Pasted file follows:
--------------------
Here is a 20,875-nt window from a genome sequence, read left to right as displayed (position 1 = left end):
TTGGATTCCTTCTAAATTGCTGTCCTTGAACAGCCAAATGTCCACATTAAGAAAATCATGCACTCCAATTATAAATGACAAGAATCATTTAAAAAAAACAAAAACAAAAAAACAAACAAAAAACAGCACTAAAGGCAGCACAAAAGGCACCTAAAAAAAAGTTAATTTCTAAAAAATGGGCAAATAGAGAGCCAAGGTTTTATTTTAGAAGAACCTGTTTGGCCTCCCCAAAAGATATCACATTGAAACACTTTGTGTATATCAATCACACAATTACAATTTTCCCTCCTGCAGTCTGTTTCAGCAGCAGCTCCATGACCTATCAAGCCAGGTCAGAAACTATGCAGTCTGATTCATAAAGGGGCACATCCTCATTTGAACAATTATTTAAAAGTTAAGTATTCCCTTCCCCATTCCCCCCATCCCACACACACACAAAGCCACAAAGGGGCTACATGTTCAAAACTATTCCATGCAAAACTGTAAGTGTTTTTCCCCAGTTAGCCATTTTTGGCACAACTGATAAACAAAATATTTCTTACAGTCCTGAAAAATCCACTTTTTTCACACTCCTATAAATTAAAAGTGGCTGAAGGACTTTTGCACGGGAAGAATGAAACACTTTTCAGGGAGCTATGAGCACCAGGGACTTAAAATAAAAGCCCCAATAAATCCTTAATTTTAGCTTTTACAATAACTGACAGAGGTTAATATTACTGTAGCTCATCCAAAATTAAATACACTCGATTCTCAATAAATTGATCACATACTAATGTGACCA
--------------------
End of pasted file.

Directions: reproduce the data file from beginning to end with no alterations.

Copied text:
Here is a 20,875-nt window from a genome sequence, read left to right as displayed (position 1 = left end):
TTGGATTCCTTCTAAATTGCTGTCCTTGAACAGCCAAATGTCCACATTAAGAAAATCATGCACTCCAATTATAAATGACAAGAATCATTTAAAAAAAACAAAAACAAAAAAACAAACAAAAAACAGCACTAAAGGCAGCACAAAAGGCACCTAAAAAAAAGTTAATTTCTAAAAAATGGGCAAATAGAGAGCCAAGGTTTTATTTTAGAAGAACCTGTTTGGCCTCCCCAAAAGATATCACATTGAAACACTTTGTGTATATCAATCACACAATTACAATTTTCCCTCCTGCAGTCTGTTTCAGCAGCAGCTCCATGACCTATCAAGCCAGGTCAGAAACTATGCAGTCTGATTCATAAAGGGGCACATCCTCATTTGAACAATTATTTAAAAGTTAAGTATTCCCTTCCCCATTCCCCCCATCCCACACACACACAAAGCCACAAAGGGGCTACATGTTCAAAACTATTCCATGCAAAACTGTAAGTGTTTTTCCCCAGTTAGCCATTTTTGGCACAACTGATAAACAAAATATTTCTTACAGTCCTGAAAAATCCACTTTTTTCACACTCCTATAAATTAAAAGTGGCTGAAGGACTTTTGCACGGGAAGAATGAAACACTTTTCAGGGAGCTATGAGCACCAGGGACTTAAAATAAAAGCCCCAATAAATCCTTAATTTTAGCTTTTACAATAACTGACAGAGGTTAATATTACTGTAGCTCATCCAAAATTAAATACACTCGATTCTCAATAAATTGATCACATACTAATGTGACCA